While we do not submit claims and our customers will make the ultimate decision on how to submit claims, in the U.S. we may provide reimbursement guidance and support regarding Galafold®, and our other product candidates for which we receive regulatory approval, to our customers and patients. If a government authority were to conclude that we provided improper advice to our customers and patients and/or encouraged the submission of false claims for reimbursement, we could face action by government authorities. Similarly, if a government authority were to conclude that our patient support efforts or interactions with charitable foundations were improper, we could face action by government authorities. Efforts to ensure that our business arrangements with third parties will comply with applicable healthcare laws and regulations will involve substantial costs. Nonetheless, it is possible that governmental authorities will conclude that our business practices may not comply with current or future statutes, regulations or case law involving applicable fraud and abuse or other healthcare laws and regulations. If our operations are found to be in violation of any of these laws or any other governmental regulations that may apply to us, we may be subject to significant civil, criminal and administrative penalties, damages, fines, imprisonment, exclusion from participation in government funded healthcare programs, such as Medicare and Medicaid, and the curtailment or restructuring of our operations.
Recently enacted and future legislation may increase the difficulty and cost for us to obtain marketing approval of and commercialize our product candidates and affect the prices we may obtain.
In the U.S. and some foreign jurisdictions, there have been a number of legislative and regulatory changes and proposed changes regarding the healthcare system that could prevent or delay marketing approval of our product candidates, restrict or regulate post-approval activities and affect our ability to profitably sell Galafold® or any product candidates for which we obtain marketing approval.
In the U.S., the Medicare Prescription Drug, Improvement, and Modernization Act of 2003, or Medicare Modernization Act, changed the way Medicare covers and pays for pharmaceutical products. The legislation expanded Medicare coverage for drug purchases by the elderly and introduced a new reimbursement methodology based on average sales prices for physician administered drugs. In addition, this legislation provided authority for limiting the number of drugs that will be covered in any therapeutic class. Cost reduction initiatives and other provisions of this legislation could decrease the coverage and price that we receive for any approved products. While the Medicare Modernization Act applies only to drug benefits for Medicare beneficiaries, private payors often follow Medicare coverage policy and payment limitations in setting their own reimbursement rates. Therefore, any reduction in reimbursement that results from the Medicare Modernization Act may result in a similar reduction in payments from private payors.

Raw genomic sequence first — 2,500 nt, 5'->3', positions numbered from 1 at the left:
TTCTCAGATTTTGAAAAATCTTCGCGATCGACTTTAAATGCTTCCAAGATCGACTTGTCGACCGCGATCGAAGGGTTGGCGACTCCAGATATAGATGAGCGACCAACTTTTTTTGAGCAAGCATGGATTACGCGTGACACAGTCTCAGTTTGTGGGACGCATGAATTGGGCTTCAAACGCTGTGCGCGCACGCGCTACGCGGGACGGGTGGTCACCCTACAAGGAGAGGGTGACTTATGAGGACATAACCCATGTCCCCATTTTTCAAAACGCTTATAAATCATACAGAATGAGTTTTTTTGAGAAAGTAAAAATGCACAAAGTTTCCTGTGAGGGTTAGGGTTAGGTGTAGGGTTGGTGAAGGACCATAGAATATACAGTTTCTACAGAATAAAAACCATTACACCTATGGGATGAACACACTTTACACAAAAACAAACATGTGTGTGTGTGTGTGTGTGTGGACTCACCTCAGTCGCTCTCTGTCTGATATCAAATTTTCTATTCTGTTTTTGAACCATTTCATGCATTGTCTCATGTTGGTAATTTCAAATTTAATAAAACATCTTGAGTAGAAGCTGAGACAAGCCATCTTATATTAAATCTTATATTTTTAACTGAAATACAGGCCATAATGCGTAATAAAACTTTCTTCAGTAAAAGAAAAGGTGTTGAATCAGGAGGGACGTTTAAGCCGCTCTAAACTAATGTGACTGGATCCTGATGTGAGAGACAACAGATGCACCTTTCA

The pricing of pharmaceutical products, in general, and specialty drugs, in particular, has also been a topic of concern in the U.S. government, including by the current administration and Congress. There can be no assurance as to how this scrutiny on pricing of pharmaceutical products will impact future pricing of our products or orphan drugs or pharmaceutical products generally and government programs in particular.

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In March 2010, President Obama signed into law the Patient Protection and Affordable Care Act, as amended by the Health Care and Education Reconciliation Act, or collectively, the Affordable Care Act, a sweeping law intended to broaden access to health insurance, reduce or constrain the growth of healthcare spending, enhance remedies against fraud and abuse, add new transparency requirements for health care and health insurance industries, impose new taxes and fees on the health industry and impose additional health policy reforms. Effective October 1, 2010, the Affordable Care Act revised the definition of "average manufacturer price" for reporting purposes, which could increase the amount of Medicaid drug rebates to states. Further, the new law imposes a significant annual fee on companies that manufacture or import branded prescription drug products. A significant number of provisions are not yet, or have only recently become, effective, but the Affordable Care Act is likely to continue the downward pressure on pharmaceutical pricing, especially under the Medicare program, and may also increase our regulatory burdens and operating costs. We expect that the Affordable Care Act, as well as other healthcare reform measures that have been and may be adopted in the future, may result in more rigorous coverage criteria, new payment methodologies and in additional downward pressure on the price that we receive for any approved product, and could seriously harm our future revenues. Any reduction in reimbursement from Medicare or other government programs may result in a similar reduction in payments from private payors. The implementation of cost containment measures or other healthcare reforms may compromise our ability to generate revenue, attain profitability or commercialize our products. Finally, there have been significant efforts to modify or eliminate the ACA. For example, the Tax Cuts and Jobs Act enacted on December 22, 2017 repealed the shared responsibility payment for individuals who fail to maintain minimum essential coverage under section 5000A of the Internal Revenue Code, commonly referred to as the individual mandate, beginning in 2019. The Joint Committee on Taxation estimates that the repeal will result in over 13 million Americans losing their health insurance coverage over the next ten years and is likely to lead to increases in insurance premiums. Further legislative changes to and regulatory changes under the ACA remain possible. It is unknown what form any such changes or any law proposed to replace the ACA would take, and how or whether it may affect our business in the future.